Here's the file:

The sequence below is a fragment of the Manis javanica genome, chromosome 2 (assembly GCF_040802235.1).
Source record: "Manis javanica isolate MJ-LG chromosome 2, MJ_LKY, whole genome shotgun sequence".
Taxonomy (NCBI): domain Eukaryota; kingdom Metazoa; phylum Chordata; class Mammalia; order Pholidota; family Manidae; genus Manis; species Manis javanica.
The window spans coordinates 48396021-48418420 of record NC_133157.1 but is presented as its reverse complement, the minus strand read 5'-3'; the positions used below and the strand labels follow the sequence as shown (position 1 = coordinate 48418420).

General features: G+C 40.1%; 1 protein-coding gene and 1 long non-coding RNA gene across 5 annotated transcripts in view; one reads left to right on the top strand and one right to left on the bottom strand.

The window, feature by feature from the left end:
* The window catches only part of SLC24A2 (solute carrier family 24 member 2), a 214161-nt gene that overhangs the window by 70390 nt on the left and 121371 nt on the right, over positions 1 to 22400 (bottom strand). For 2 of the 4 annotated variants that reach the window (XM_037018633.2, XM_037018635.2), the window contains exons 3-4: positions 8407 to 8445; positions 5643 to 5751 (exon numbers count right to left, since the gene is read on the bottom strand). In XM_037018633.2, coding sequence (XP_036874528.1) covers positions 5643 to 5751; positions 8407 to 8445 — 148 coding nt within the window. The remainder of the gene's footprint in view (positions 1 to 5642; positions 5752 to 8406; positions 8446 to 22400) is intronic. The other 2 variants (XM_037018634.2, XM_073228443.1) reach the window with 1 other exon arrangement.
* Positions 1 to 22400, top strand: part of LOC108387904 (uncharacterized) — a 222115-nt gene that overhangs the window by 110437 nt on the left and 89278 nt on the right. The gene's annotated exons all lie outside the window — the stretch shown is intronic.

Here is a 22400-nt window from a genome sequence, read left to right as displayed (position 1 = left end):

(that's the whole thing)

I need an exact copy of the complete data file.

The sequence below is a fragment of the Manis javanica genome, chromosome 2 (assembly GCF_040802235.1).
Source record: "Manis javanica isolate MJ-LG chromosome 2, MJ_LKY, whole genome shotgun sequence".
Taxonomy (NCBI): domain Eukaryota; kingdom Metazoa; phylum Chordata; class Mammalia; order Pholidota; family Manidae; genus Manis; species Manis javanica.
The window spans coordinates 48396021-48418420 of record NC_133157.1 but is presented as its reverse complement, the minus strand read 5'-3'; the positions used below and the strand labels follow the sequence as shown (position 1 = coordinate 48418420).

General features: G+C 40.1%; 1 protein-coding gene and 1 long non-coding RNA gene across 5 annotated transcripts in view; one reads left to right on the top strand and one right to left on the bottom strand.

The window, feature by feature from the left end:
* The window catches only part of SLC24A2 (solute carrier family 24 member 2), a 214161-nt gene that overhangs the window by 70390 nt on the left and 121371 nt on the right, over positions 1 to 22400 (bottom strand). For 2 of the 4 annotated variants that reach the window (XM_037018633.2, XM_037018635.2), the window contains exons 3-4: positions 8407 to 8445; positions 5643 to 5751 (exon numbers count right to left, since the gene is read on the bottom strand). In XM_037018633.2, coding sequence (XP_036874528.1) covers positions 5643 to 5751; positions 8407 to 8445 — 148 coding nt within the window. The remainder of the gene's footprint in view (positions 1 to 5642; positions 5752 to 8406; positions 8446 to 22400) is intronic. The other 2 variants (XM_037018634.2, XM_073228443.1) reach the window with 1 other exon arrangement.
* Positions 1 to 22400, top strand: part of LOC108387904 (uncharacterized) — a 222115-nt gene that overhangs the window by 110437 nt on the left and 89278 nt on the right. The gene's annotated exons all lie outside the window — the stretch shown is intronic.

Here is a 22400-nt window from a genome sequence, read left to right as displayed (position 1 = left end):